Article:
# Is my proof correct- totally disconnected set.

Show that the Cantor set, C, is totally disconnected.

Let $x,y\in C$ and suppose (WLOG) that $x<y$. Since $x,y\in C$, then $x,y\in C_n$ $\forall n\in$ℕ . Then, by construction of C, $\exists$ N$\in$ℕsuch that $|x-y|>\frac{1}{3^N}$ (where $\frac{1}{3^N}$ is the length of a closed interval in $C_N$. This implies that $x$ and $y$ belong to different closed intervals in $C_N$ and also, there must exist an element, $z$, where $x<z<y$, but $z\notin C_N$ and hence, $z\notin C$ (i.e. $z$ was in the open interval "removed" when constructing the Cantor set). Let $A$={$a|a<z, a\in C$} and $B$={$b|b>z, b\in C$}. Then $x\in A$ and $y\in B$. Note that $\bar A\cup B$=$\emptyset$ and $A\cup \bar B$=$\emptyset$, implying that $A$ and $B$ are separated sets. Then, since $A$ is the set of all elements in $C$ less than $z$ and $B$ is the set of all elements in $C$ greater than $z$ (and $z$ is not in $C$), it follows that $C=A\cup B$, and therefore $C$ is totally disconnected.

Is this correctly done? I am concerned about the part where I stated that $A$ and $B$ are separated sets, do I need to prove this point further? Feedback is appreciated.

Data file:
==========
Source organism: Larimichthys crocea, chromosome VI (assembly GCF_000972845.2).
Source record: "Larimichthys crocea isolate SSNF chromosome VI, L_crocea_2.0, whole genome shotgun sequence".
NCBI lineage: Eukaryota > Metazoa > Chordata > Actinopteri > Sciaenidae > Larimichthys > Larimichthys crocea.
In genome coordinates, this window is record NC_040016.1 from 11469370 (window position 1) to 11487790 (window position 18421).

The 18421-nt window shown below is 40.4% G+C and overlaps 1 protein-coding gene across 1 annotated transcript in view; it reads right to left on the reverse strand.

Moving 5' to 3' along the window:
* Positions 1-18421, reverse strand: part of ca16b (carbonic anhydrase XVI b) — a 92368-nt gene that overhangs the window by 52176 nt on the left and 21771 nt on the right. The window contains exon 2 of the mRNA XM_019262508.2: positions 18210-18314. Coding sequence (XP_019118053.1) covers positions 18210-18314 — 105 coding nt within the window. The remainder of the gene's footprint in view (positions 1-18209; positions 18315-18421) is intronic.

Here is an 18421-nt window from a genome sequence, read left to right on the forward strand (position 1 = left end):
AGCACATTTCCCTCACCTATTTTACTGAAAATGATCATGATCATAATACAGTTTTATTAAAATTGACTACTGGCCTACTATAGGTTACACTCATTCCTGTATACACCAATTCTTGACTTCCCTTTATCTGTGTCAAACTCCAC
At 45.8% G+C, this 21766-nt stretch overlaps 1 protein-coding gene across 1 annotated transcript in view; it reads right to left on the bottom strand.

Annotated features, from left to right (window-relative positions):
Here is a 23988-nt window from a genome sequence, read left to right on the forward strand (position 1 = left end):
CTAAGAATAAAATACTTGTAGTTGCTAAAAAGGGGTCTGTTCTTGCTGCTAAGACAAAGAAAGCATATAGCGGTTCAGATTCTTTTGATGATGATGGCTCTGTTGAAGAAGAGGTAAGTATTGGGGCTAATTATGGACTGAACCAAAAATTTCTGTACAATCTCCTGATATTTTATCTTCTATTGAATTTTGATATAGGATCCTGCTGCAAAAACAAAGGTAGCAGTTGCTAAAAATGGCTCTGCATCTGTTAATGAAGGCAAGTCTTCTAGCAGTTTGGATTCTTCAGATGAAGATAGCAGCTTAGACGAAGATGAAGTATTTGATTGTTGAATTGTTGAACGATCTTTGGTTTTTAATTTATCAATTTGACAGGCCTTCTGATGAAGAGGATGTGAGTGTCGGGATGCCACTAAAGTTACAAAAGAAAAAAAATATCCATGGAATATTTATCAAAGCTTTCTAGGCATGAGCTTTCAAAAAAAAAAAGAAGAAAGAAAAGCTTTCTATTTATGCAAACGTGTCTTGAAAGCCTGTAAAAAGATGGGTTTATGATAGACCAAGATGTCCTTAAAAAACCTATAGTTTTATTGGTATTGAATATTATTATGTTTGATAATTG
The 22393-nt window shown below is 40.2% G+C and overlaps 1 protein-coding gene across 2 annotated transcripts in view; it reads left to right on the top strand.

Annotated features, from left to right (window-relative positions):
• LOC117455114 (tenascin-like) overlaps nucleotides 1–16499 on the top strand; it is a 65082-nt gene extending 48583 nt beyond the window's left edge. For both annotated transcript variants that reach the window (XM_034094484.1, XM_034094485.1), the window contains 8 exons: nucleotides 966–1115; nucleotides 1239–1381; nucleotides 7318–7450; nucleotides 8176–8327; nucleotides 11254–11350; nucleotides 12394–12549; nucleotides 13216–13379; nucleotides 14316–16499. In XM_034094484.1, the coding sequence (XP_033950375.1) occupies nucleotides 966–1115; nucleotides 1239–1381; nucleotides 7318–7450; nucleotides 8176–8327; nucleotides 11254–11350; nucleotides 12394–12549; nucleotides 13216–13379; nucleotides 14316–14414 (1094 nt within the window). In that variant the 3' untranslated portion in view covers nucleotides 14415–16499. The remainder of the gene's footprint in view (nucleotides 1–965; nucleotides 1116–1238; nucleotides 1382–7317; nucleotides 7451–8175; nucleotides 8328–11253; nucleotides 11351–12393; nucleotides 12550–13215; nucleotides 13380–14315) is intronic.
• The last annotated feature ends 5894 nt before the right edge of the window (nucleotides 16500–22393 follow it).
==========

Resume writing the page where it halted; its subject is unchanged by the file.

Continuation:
Thanks.

I think that it’s acceptable as is, except that you have a typo: you wrote $\overline A\cup B$ and $A\cup\overline B$ where you wanted intersections. However, it’s possible to give more justification quite easily, so you might want to do so. Just note that $A=C\cap(\leftarrow,z)$, so $A$ is open in $C$, and $A=C\cap(\leftarrow,z]$, so $A$ is closed in $C$, and $A=C\cap(\leftarrow,z)$, so $A$ is also open in $C$ and therefore $B=C\setminus A$ is closed in $C$. Thus, $\operatorname{cl}_CA=A$ and $\operatorname{cl}_CB=B$, and $\operatorname{cl}_CA\cap\operatorname{cl}_C=A\cap B=\varnothing$.
• @Alti: No, I mean that $A$ itself is closed: it’s the intersection of $C$ with the closed set $(\leftarrow,z]$. And yes, $\operatorname{cl}XA$ is a standard notation for the closure of a set $A$ in a space $X$. – Brian M. Scott Dec 8 '12 at 14:44
• I'm sorry, I don't see how $z$ is included in the set $A$ because my definition of $A$ implies that $z$ is in not $A$... – Alti Dec 8 '12 at 21:00
• @Alti: $z$ isn’t in $A$; that’s the whole point! That’s why $A=C\cap(\leftarrow,z)=C\cap(\leftarrow,z]$ is both open and closed in $C$. – Brian M. Scott Dec 8 '12 at 22:09